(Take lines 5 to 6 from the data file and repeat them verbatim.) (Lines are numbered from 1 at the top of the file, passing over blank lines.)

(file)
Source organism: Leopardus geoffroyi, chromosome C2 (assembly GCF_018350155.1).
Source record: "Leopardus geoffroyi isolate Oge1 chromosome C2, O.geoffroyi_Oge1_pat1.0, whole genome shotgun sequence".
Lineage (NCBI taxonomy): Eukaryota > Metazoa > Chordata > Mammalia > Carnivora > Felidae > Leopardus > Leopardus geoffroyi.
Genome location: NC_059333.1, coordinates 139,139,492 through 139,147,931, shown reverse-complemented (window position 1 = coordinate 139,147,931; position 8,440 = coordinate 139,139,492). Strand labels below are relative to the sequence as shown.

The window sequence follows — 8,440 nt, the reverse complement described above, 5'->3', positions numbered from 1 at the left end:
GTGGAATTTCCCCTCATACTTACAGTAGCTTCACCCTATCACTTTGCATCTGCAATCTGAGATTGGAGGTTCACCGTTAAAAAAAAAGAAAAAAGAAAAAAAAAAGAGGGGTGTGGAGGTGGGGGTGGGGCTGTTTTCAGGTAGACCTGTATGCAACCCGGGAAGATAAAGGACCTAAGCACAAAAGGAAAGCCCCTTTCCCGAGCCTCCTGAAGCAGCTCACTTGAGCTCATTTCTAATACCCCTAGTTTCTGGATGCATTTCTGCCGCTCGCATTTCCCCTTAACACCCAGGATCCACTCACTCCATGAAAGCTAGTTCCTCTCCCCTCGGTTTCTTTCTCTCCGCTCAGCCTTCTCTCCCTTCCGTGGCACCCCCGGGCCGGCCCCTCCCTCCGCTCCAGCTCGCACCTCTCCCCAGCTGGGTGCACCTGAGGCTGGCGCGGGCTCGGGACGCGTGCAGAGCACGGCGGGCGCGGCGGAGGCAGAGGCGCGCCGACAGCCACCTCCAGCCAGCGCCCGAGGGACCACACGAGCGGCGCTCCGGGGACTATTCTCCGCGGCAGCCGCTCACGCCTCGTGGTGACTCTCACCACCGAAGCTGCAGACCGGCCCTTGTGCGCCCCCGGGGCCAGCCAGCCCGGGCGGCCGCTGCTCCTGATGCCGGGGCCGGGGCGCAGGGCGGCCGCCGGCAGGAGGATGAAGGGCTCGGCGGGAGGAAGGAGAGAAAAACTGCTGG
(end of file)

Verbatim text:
The window sequence follows — 8,440 nt, the reverse complement described above, 5'->3', positions numbered from 1 at the left end:
GTGGAATTTCCCCTCATACTTACAGTAGCTTCACCCTATCACTTTGCATCTGCAATCTGAGATTGGAGGTTCACCGTTAAAAAAAAAGAAAAAAGAAAAAAAAAAGAGGGGTGTGGAGGTGGGGGTGGGGCTGTTTTCAGGTAGACCTGTATGCAACCCGGGAAGATAAAGGACCTAAGCACAAAAGGAAAGCCCCTTTCCCGAGCCTCCTGAAGCAGCTCACTTGAGCTCATTTCTAATACCCCTAGTTTCTGGATGCATTTCTGCCGCTCGCATTTCCCCTTAACACCCAGGATCCACTCACTCCATGAAAGCTAGTTCCTCTCCCCTCGGTTTCTTTCTCTCCGCTCAGCCTTCTCTCCCTTCCGTGGCACCCCCGGGCCGGCCCCTCCCTCCGCTCCAGCTCGCACCTCTCCCCAGCTGGGTGCACCTGAGGCTGGCGCGGGCTCGGGACGCGTGCAGAGCACGGCGGGCGCGGCGGAGGCAGAGGCGCGCCGACAGCCACCTCCAGCCAGCGCCCGAGGGACCACACGAGCGGCGCTCCGGGGACTATTCTCCGCGGCAGCCGCTCACGCCTCGTGGTGACTCTCACCACCGAAGCTGCAGACCGGCCCTTGTGCGCCCCCGGGGCCAGCCAGCCCGGGCGGCCGCTGCTCCTGATGCCGGGGCCGGGGCGCAGGGCGGCCGCCGGCAGGAGGATGAAGGGCTCGGCGGGAGGAAGGAGAGAAAAACTGCTGG